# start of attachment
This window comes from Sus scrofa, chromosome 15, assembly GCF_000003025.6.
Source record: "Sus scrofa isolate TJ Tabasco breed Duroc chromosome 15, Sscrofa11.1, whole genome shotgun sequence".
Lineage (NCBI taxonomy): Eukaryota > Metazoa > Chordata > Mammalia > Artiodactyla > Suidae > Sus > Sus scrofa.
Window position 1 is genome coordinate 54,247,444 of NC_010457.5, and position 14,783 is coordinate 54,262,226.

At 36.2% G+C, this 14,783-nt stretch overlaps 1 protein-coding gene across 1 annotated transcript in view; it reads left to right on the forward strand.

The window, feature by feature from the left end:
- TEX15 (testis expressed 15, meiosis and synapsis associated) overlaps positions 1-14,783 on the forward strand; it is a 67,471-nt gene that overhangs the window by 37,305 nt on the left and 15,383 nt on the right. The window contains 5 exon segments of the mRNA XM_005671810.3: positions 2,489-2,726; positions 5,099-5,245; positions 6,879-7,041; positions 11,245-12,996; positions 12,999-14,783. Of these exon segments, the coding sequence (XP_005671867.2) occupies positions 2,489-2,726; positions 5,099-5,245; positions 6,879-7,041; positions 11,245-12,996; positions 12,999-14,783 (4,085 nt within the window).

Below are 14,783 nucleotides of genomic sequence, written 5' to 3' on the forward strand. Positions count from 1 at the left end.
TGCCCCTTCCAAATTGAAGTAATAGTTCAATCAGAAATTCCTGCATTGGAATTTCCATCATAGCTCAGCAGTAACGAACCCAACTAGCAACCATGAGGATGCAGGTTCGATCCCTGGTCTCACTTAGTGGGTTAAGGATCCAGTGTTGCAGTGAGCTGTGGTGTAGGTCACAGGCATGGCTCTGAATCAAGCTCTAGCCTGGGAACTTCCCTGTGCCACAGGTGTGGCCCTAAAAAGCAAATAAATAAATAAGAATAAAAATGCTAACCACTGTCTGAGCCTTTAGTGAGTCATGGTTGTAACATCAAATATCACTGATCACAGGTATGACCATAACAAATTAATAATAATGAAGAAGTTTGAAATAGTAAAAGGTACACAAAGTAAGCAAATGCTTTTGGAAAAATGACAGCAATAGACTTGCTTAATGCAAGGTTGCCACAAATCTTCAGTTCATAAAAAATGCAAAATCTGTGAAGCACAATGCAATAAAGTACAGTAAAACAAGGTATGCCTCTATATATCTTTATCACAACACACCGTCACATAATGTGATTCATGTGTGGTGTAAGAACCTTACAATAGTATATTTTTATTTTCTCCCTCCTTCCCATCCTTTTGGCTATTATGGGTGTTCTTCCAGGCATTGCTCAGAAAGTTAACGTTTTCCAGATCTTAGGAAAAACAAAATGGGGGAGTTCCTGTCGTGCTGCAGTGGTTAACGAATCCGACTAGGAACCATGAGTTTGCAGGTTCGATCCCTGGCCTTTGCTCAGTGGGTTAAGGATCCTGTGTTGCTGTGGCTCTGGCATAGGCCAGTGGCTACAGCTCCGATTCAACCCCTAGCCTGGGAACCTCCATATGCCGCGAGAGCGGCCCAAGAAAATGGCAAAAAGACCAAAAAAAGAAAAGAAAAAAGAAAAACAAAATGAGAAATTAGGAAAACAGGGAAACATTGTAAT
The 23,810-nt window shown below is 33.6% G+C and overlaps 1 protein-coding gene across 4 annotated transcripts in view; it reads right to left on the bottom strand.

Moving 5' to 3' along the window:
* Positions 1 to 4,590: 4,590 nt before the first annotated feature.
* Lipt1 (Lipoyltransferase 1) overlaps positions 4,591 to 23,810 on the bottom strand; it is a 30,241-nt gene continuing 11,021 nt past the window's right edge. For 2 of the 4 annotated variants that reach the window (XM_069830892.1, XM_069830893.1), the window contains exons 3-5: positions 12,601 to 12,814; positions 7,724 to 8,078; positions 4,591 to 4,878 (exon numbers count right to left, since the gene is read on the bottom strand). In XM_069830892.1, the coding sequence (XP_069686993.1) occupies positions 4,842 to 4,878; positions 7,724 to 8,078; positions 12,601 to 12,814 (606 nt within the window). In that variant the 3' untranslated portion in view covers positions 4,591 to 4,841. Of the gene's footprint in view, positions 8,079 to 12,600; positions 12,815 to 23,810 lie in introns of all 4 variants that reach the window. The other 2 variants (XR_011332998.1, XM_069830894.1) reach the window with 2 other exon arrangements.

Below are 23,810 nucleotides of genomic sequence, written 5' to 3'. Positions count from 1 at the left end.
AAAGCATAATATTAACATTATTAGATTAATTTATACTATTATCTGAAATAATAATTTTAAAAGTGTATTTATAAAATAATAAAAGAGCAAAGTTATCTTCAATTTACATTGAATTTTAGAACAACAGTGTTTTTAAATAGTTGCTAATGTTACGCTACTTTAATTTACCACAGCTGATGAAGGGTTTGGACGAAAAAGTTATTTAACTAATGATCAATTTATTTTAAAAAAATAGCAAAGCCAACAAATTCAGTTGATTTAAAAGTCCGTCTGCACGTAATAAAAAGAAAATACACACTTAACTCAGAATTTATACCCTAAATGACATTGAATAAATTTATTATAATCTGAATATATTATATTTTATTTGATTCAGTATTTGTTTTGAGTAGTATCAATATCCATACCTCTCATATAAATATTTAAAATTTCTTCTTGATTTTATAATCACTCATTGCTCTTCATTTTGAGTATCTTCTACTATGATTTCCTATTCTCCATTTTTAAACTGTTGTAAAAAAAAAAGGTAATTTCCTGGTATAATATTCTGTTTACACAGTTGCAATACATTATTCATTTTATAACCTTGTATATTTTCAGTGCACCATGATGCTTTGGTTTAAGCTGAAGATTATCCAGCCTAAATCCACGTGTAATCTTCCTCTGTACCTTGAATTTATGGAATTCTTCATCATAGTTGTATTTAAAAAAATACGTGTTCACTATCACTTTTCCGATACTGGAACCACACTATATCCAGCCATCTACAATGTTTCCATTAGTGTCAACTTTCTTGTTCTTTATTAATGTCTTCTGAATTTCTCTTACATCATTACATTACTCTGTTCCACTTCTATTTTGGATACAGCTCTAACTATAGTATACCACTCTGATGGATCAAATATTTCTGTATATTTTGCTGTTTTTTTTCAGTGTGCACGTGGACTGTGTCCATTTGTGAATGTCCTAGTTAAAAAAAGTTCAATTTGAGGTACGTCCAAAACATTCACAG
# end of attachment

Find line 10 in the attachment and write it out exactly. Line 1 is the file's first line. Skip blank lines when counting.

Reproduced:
The 23,810-nt window shown below is 33.6% G+C and overlaps 1 protein-coding gene across 4 annotated transcripts in view; it reads right to left on the bottom strand.